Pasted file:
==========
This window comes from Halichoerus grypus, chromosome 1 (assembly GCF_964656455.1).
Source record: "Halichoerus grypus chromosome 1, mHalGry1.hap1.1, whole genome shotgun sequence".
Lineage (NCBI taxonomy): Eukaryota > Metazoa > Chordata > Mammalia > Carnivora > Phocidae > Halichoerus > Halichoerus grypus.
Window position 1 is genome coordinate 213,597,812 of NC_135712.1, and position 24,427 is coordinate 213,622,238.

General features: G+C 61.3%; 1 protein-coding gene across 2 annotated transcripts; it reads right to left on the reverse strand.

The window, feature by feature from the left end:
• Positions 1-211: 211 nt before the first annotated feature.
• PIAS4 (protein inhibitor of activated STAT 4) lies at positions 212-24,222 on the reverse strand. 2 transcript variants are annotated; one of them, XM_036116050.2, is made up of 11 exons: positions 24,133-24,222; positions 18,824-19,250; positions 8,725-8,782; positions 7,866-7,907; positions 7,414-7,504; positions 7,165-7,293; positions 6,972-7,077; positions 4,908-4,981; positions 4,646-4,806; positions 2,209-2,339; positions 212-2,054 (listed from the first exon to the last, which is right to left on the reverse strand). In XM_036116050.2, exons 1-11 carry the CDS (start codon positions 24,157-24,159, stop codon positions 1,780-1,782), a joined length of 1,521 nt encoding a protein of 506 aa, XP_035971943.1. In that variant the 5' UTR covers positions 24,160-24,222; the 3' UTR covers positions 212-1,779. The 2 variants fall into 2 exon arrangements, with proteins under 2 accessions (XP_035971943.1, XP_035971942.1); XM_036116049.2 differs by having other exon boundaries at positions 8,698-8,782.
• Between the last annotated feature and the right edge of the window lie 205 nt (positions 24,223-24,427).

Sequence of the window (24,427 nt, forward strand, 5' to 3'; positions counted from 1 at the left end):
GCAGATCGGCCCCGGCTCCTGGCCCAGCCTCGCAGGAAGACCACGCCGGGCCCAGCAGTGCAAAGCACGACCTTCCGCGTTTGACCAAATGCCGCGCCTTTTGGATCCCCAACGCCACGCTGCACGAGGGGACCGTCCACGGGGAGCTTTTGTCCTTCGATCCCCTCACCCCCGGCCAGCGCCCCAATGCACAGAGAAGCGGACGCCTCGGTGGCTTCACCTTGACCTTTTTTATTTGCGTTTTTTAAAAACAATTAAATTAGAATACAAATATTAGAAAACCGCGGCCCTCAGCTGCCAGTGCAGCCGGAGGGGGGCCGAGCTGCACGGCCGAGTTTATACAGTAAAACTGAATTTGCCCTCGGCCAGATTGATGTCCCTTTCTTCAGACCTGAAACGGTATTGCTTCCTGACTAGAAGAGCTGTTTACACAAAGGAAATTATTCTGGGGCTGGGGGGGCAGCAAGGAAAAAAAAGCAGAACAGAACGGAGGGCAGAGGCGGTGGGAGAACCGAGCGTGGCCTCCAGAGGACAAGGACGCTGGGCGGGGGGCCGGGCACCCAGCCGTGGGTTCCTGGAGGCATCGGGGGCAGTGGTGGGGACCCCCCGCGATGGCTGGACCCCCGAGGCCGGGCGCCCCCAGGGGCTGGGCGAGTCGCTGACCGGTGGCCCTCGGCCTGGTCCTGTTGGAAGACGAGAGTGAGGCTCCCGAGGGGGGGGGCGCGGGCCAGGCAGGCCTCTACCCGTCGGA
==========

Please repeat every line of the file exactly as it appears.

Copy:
This window comes from Halichoerus grypus, chromosome 1 (assembly GCF_964656455.1).
Source record: "Halichoerus grypus chromosome 1, mHalGry1.hap1.1, whole genome shotgun sequence".
Lineage (NCBI taxonomy): Eukaryota > Metazoa > Chordata > Mammalia > Carnivora > Phocidae > Halichoerus > Halichoerus grypus.
Window position 1 is genome coordinate 213,597,812 of NC_135712.1, and position 24,427 is coordinate 213,622,238.

General features: G+C 61.3%; 1 protein-coding gene across 2 annotated transcripts; it reads right to left on the reverse strand.

The window, feature by feature from the left end:
• Positions 1-211: 211 nt before the first annotated feature.
• PIAS4 (protein inhibitor of activated STAT 4) lies at positions 212-24,222 on the reverse strand. 2 transcript variants are annotated; one of them, XM_036116050.2, is made up of 11 exons: positions 24,133-24,222; positions 18,824-19,250; positions 8,725-8,782; positions 7,866-7,907; positions 7,414-7,504; positions 7,165-7,293; positions 6,972-7,077; positions 4,908-4,981; positions 4,646-4,806; positions 2,209-2,339; positions 212-2,054 (listed from the first exon to the last, which is right to left on the reverse strand). In XM_036116050.2, exons 1-11 carry the CDS (start codon positions 24,157-24,159, stop codon positions 1,780-1,782), a joined length of 1,521 nt encoding a protein of 506 aa, XP_035971943.1. In that variant the 5' UTR covers positions 24,160-24,222; the 3' UTR covers positions 212-1,779. The 2 variants fall into 2 exon arrangements, with proteins under 2 accessions (XP_035971943.1, XP_035971942.1); XM_036116049.2 differs by having other exon boundaries at positions 8,698-8,782.
• Between the last annotated feature and the right edge of the window lie 205 nt (positions 24,223-24,427).

Sequence of the window (24,427 nt, forward strand, 5' to 3'; positions counted from 1 at the left end):
GCAGATCGGCCCCGGCTCCTGGCCCAGCCTCGCAGGAAGACCACGCCGGGCCCAGCAGTGCAAAGCACGACCTTCCGCGTTTGACCAAATGCCGCGCCTTTTGGATCCCCAACGCCACGCTGCACGAGGGGACCGTCCACGGGGAGCTTTTGTCCTTCGATCCCCTCACCCCCGGCCAGCGCCCCAATGCACAGAGAAGCGGACGCCTCGGTGGCTTCACCTTGACCTTTTTTATTTGCGTTTTTTAAAAACAATTAAATTAGAATACAAATATTAGAAAACCGCGGCCCTCAGCTGCCAGTGCAGCCGGAGGGGGGCCGAGCTGCACGGCCGAGTTTATACAGTAAAACTGAATTTGCCCTCGGCCAGATTGATGTCCCTTTCTTCAGACCTGAAACGGTATTGCTTCCTGACTAGAAGAGCTGTTTACACAAAGGAAATTATTCTGGGGCTGGGGGGGCAGCAAGGAAAAAAAAGCAGAACAGAACGGAGGGCAGAGGCGGTGGGAGAACCGAGCGTGGCCTCCAGAGGACAAGGACGCTGGGCGGGGGGCCGGGCACCCAGCCGTGGGTTCCTGGAGGCATCGGGGGCAGTGGTGGGGACCCCCCGCGATGGCTGGACCCCCGAGGCCGGGCGCCCCCAGGGGCTGGGCGAGTCGCTGACCGGTGGCCCTCGGCCTGGTCCTGTTGGAAGACGAGAGTGAGGCTCCCGAGGGGGGGGGCGCGGGCCAGGCAGGCCTCTACCCGTCGGA